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Proofs and Prototypes for Sale: The Tale of University Licensing

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  • Richard Jensen
  • Marie Thursby

Abstract

Proponents of the Bayh-Dole Act argue that unless universities have the right to license patentable inventions, many results from federally funded research would never be transferred to industry. Our survey of U.S. research universities supports this view. Results point to the embryonic state of most technologies licensed and the need for inventor cooperation in the commercialization process. Thus, for most university inventions, there is a moral hazard problem with regard to inventor effort. Our theoretical analysis shows that for such inventions, development would not occur unless the inventor's income is tied to the licensee's output by payments such as royalties or equity. Sponsored research can also be critical to commercialization, but it alone does not solve the inventor's moral hazard problem.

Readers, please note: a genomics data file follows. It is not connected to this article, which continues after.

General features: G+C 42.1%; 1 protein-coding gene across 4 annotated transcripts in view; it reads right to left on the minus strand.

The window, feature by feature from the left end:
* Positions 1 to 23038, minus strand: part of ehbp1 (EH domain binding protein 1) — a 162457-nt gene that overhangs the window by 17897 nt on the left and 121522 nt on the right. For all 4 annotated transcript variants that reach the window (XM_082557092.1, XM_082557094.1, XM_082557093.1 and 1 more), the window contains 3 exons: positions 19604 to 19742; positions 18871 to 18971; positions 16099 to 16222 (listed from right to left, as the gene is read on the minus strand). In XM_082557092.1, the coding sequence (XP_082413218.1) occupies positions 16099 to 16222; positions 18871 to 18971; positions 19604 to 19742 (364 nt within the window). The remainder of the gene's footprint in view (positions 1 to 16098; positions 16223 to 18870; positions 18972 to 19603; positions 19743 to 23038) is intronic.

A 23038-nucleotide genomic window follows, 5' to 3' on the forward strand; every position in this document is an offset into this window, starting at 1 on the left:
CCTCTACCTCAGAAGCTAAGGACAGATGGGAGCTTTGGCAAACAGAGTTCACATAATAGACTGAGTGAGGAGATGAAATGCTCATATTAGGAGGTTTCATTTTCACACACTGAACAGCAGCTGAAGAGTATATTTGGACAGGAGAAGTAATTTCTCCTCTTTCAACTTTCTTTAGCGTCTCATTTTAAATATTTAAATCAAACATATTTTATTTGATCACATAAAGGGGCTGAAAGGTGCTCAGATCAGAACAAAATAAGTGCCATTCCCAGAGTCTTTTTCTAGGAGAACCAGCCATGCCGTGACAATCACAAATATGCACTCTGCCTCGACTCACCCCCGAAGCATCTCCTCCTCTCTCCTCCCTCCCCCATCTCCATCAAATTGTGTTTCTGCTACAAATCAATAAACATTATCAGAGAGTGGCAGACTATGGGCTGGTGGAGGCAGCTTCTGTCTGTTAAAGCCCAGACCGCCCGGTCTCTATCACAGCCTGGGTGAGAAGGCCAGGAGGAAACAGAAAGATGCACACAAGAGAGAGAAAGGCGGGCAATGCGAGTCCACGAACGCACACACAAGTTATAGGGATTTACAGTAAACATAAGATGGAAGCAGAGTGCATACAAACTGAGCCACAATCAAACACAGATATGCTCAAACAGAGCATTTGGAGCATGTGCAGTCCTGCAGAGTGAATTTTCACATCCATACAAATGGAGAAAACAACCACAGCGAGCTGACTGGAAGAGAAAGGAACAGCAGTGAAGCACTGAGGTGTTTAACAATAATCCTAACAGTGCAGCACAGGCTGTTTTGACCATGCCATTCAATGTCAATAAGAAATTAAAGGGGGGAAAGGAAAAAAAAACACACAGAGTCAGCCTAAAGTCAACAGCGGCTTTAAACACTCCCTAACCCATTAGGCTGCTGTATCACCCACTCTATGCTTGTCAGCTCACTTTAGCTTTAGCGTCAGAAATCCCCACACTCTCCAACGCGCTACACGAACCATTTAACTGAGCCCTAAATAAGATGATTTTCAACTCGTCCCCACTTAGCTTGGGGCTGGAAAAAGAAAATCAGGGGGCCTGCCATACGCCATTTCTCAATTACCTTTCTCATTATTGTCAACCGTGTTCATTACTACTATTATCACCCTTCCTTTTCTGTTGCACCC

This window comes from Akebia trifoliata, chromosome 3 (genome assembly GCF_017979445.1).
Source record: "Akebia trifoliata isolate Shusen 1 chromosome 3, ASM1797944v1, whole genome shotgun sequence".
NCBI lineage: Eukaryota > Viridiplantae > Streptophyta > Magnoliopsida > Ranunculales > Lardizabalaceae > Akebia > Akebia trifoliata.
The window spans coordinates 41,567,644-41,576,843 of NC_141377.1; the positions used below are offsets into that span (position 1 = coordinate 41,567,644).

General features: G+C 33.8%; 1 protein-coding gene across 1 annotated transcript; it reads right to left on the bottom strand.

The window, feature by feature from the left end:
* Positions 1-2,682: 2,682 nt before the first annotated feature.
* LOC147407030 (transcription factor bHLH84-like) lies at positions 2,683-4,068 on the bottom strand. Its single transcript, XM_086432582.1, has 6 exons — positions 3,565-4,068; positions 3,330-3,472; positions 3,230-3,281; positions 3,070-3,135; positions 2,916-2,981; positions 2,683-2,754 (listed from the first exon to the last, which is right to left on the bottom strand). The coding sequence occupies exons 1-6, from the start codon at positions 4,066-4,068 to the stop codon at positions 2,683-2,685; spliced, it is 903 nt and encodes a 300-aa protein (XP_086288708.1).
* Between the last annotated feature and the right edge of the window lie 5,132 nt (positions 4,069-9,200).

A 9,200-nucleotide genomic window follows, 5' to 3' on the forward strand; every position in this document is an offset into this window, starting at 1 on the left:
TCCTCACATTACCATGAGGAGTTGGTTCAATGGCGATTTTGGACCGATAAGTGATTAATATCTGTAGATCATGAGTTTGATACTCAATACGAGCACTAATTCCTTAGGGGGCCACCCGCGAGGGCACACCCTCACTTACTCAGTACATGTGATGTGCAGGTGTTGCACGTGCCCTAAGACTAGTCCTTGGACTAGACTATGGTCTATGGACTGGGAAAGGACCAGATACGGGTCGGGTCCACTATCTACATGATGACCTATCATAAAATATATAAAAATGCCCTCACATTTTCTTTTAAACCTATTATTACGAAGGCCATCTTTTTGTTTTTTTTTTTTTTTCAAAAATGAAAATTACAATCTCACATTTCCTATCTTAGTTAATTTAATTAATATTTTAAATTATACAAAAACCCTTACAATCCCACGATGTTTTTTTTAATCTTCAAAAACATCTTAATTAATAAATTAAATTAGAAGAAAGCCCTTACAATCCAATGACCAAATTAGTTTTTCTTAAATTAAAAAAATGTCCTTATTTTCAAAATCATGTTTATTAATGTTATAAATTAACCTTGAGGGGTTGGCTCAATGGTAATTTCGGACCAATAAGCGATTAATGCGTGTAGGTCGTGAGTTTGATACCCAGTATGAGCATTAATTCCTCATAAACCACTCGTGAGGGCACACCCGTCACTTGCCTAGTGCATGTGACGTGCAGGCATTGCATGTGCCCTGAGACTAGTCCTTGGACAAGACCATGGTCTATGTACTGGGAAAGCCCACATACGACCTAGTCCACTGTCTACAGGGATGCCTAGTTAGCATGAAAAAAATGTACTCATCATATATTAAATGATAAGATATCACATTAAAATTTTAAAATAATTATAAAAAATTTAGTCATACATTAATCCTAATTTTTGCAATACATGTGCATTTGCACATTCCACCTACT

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Bibliographic Info

Paper provided by National Bureau of Economic Research, Inc in its series NBER Working Papers with number 6698.

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Date of creation: Aug 1998
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Publication status: published as Jensen, Richard and Marie Thursby. "Proofs And Prototypes For Sale: The Licensing Of University Inventions," American Economic Review, 2001, v91(1,Mar), 240-259.
Handle: RePEc:nbr:nberwo:6698

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